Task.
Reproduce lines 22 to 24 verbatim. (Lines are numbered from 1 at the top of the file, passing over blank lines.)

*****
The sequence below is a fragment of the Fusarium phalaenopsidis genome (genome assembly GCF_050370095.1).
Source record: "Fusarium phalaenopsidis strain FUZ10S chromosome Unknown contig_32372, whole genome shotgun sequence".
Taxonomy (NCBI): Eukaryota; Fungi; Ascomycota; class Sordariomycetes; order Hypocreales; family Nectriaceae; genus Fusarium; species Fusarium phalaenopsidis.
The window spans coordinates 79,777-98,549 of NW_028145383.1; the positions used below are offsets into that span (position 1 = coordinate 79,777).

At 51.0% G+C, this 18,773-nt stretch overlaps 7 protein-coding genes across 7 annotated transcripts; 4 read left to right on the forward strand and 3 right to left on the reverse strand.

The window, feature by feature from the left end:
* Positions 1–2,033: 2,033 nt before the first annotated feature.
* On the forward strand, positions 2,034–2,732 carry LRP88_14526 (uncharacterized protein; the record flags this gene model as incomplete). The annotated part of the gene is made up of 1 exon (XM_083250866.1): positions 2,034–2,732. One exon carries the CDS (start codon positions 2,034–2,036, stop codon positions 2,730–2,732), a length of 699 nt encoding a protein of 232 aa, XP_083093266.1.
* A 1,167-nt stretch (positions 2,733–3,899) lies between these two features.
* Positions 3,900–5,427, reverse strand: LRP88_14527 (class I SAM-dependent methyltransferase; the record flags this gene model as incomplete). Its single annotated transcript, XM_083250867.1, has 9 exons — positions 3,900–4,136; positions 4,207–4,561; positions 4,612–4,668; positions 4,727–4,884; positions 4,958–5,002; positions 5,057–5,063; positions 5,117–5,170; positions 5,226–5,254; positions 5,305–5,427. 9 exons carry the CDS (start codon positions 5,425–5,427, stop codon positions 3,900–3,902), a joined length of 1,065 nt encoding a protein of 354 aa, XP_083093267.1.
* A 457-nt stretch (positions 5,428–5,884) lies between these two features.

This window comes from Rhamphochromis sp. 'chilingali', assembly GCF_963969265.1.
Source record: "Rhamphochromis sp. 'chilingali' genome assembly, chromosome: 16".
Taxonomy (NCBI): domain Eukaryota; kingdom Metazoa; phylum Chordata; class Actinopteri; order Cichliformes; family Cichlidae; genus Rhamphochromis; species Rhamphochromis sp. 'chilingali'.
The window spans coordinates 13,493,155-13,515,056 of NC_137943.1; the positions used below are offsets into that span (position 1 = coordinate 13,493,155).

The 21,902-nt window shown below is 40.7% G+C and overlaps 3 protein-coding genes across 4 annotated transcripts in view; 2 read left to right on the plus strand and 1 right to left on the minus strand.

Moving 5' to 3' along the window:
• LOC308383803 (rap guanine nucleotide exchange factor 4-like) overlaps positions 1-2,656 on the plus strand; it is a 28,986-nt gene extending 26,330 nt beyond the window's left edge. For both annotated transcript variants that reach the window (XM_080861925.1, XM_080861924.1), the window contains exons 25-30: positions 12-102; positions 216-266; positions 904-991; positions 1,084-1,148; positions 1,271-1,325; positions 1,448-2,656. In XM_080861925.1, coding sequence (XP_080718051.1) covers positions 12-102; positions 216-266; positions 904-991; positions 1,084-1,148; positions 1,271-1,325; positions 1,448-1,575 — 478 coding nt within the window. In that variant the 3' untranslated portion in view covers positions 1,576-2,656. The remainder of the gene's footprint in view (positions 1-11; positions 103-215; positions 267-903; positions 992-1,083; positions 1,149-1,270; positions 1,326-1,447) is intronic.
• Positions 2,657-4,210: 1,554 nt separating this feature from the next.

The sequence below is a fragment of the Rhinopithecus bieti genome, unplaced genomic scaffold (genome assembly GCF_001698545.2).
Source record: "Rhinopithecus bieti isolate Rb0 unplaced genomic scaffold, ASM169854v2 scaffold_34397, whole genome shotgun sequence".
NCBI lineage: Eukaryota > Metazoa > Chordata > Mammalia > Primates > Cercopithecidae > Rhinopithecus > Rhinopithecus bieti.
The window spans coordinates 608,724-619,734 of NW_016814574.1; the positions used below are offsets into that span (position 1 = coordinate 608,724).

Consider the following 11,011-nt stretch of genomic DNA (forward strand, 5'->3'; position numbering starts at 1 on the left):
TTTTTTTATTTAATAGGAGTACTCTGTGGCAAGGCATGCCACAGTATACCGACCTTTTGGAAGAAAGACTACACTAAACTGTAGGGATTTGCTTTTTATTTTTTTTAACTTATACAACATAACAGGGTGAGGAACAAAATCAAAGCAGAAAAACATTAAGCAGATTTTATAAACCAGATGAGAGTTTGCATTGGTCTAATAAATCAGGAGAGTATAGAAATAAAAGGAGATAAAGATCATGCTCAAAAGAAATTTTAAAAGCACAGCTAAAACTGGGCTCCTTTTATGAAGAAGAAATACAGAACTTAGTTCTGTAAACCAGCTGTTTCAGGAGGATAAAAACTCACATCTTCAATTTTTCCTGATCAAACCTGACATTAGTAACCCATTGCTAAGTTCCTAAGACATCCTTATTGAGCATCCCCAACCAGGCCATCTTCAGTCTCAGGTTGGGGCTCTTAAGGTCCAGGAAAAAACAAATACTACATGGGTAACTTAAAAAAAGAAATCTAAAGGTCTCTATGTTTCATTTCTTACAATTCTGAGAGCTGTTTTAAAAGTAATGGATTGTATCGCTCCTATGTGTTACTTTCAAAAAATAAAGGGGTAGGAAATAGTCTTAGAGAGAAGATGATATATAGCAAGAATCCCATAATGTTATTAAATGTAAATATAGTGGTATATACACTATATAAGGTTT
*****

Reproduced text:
NCBI lineage: Eukaryota > Metazoa > Chordata > Mammalia > Primates > Cercopithecidae > Rhinopithecus > Rhinopithecus bieti.
The window spans coordinates 608,724-619,734 of NW_016814574.1; the positions used below are offsets into that span (position 1 = coordinate 608,724).

Consider the following 11,011-nt stretch of genomic DNA (forward strand, 5'->3'; position numbering starts at 1 on the left):